Project Leaders will therefore be solely responsible for regulatory compliance under the new Regulation and may be subject to a range of penalties under the EPA if they fail to comply.

Key Takeaways

           i.        Address Excess Soil Early in Planning Stages

To position your project for success, it is important that developers and project owners address excess soil management at the early design and planning stages of the project to avoid unexpected costs and delays in the project schedule. This planning should include:

  • sampling the soil at the project site to determine its environmental condition and what generic or site-specific standards will apply to excess soil from the site under the Regulation;
  • identifying the Project Leader to manage and take responsibility for excess soil at the project site;
  • engaging a QP early to assist with excess soil quality assessment; and
  • creating procedures and training protocols for the management of excess soil by the Project Leader and any employees or contractors involved in the project.

         ii.        Manage Risks and Account for New Roles and Responsibilities

To reduce the risks associated with management of excess soil, Project Leaders should implement well-documented procedures and policies and provide training for employees, contractors and themselves (if necessary) to facilitate and ensure compliance with their obligations under the Regulation. In addition, Project Leaders should engage people with the appropriate expertise to assist with excess soil management and allocate personnel and financial resources specifically for this purpose.

        iii.        Be Proactive and Prepare for Future Changes

The rules described above with respect to the re-use and on-site processing of excess soils, and designating excess soils as waste came into effect at the beginning of 2021. However, further requirements to test, track, and file notices related to excess soil will take effect in 2022. In 2025, restrictions on the deposit of excess soil at landfilling sites will come into force. Subject to certain exceptions, these restrictions will apply to excess soils that satisfy specified quality standards under the Excess Soil Standards.[13]

Project Leaders should take proactive steps to ensure that their project delivery processes align with Ontario’s new soil management regime. For guidance on how to manage these new changes to the regulations, please feel free to contact Ralph Cuervo-Lorens, Jason J. Annibale, Talia Gordner, and Jeremy Rankin.

[1] These include amendments to Ontario’s O. Reg. 153/04: Records Of Site Condition, Reg 347: General Waste Management, and the Waste Management Systems EASRT Regulation (O. Reg 351/12).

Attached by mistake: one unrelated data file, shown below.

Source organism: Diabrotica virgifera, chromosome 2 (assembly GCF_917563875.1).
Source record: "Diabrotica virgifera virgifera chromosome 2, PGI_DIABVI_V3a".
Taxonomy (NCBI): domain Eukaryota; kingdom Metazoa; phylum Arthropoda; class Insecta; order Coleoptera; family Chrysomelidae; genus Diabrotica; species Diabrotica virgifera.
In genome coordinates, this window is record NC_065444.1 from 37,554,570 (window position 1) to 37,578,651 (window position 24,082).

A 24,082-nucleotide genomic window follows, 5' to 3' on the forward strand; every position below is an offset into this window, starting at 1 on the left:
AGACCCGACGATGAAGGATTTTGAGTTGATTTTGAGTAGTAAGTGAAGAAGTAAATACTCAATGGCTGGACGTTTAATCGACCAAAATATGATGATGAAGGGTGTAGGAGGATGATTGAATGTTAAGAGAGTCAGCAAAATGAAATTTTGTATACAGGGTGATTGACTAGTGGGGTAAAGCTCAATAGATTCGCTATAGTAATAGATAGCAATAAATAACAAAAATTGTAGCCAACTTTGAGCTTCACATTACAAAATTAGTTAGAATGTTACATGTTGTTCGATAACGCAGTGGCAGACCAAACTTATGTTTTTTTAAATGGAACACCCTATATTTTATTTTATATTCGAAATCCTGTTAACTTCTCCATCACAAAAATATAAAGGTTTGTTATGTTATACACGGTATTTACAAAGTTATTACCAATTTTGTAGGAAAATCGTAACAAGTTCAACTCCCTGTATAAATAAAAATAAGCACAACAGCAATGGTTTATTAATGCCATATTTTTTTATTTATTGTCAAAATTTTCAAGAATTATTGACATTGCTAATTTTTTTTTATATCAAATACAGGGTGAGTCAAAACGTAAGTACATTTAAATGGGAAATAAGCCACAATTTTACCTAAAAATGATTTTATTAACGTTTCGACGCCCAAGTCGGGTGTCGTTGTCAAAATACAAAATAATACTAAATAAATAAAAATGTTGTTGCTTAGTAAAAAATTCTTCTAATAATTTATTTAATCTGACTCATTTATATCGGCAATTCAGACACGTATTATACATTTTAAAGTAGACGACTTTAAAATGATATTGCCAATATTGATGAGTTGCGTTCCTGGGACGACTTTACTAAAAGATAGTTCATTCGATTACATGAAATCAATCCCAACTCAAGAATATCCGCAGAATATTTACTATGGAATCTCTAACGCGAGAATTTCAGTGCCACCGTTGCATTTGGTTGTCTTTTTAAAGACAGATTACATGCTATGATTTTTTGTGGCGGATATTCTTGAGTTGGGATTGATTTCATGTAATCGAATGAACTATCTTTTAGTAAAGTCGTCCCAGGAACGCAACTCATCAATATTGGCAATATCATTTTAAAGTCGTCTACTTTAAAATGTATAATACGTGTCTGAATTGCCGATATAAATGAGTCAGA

[2] O.Reg 406/19 broadly defines the term “project” to include (among other things) “any form of development or site alteration.”
[3] O. Reg. 406/19: On-Site And Excess Soil Management, s.1(1) amended as of December 21, 2020 by Ontario Regulation 775/20. For clarity, O.Reg 406/19 further defines a “project area” as a single property or adjoining properties on which the project is carried out.
[4] Section 2 of O.Reg 406/19 provides a list of excavations and placements that are exempted from the regulation.
[5] The term “beneficial purpose” is not defined in the regulation. However, it provides examples in connection with development, which include the following: (i) backfill for an excavation; (ii) final grading; (iii) final grading for any development, infrastructure project, landscaping, or another project governed by an instrument issued; or (iv) the placement of fill to assist in the rehabilitation of the reuse site. See O.Reg 406/19 at s.5(3).
[6] Section 4  of O. Reg 406/19 establishes the following conditions: (i) the excess soil, which is governed by a site specific instrument, complies with the quality and quantity requirements in that instrument; (ii) where the instrument does not contain quality requirements, the Rules apply; or (iii) where the instrument does not contain quantity requirements, the quantity of excess soil deposited at the reuse site must not exceed the quantity identified for the beneficial purpose.
[7] Section 5 of O.Reg 406/19 sets out  the following conditions: (i) There is a beneficial purpose connected to an undertaking; (ii) the quantity of excess soil brought to the reuse site must be consistent with the identified beneficial purpose; (iii) the quality of excess soil complies with the Rules or site-specific quality standards; (iv) the reuse site is not being used primarily for depositing excess soil; (v) the excess soil must be finally placed no later than two years after it is deposited at the reuse site; and (vi) the excess soil is placed in accordance with the Rules.
[8] See sections 3 to 6 of O.Reg 406/19.
[9] In particular, the generic excess soil quality standards can be found under the Rules within Part II: Excess Soil Quality Standards.
[10]  Ontario Ministry of the Environment “Soil, ground water and sediment standards for use under Part XV.1 of the Environmental Protection Act” (2011 April 15).
[11] A Guide for Developing Site Specific Excess Soil Quality Standards Using the Beneficial Reuse Assessment Tool (BRAT), version: 1.0 (November 19, 2019).
[12] O. Reg. 406/19: On-Site And Excess Soil Management, s.1(1).
[13] These restrictions will not apply if the excess soil will be used for daily cover, final cover, the construction of roads or berms or for any other type of ancillary use that supports the operation of a landfilling site or dump. See section 22(2) of O.Reg 406/19.

by Jason A. Annibale, Ralph Cuervo-LorensTalia Gordner, Jeremy Rankin

A Cautionary Note

The foregoing provides only an overview and does not constitute legal advice. Readers are cautioned against making any decisions based on this material alone. Rather, specific legal advice should be obtained.

© McMillan LLP 2021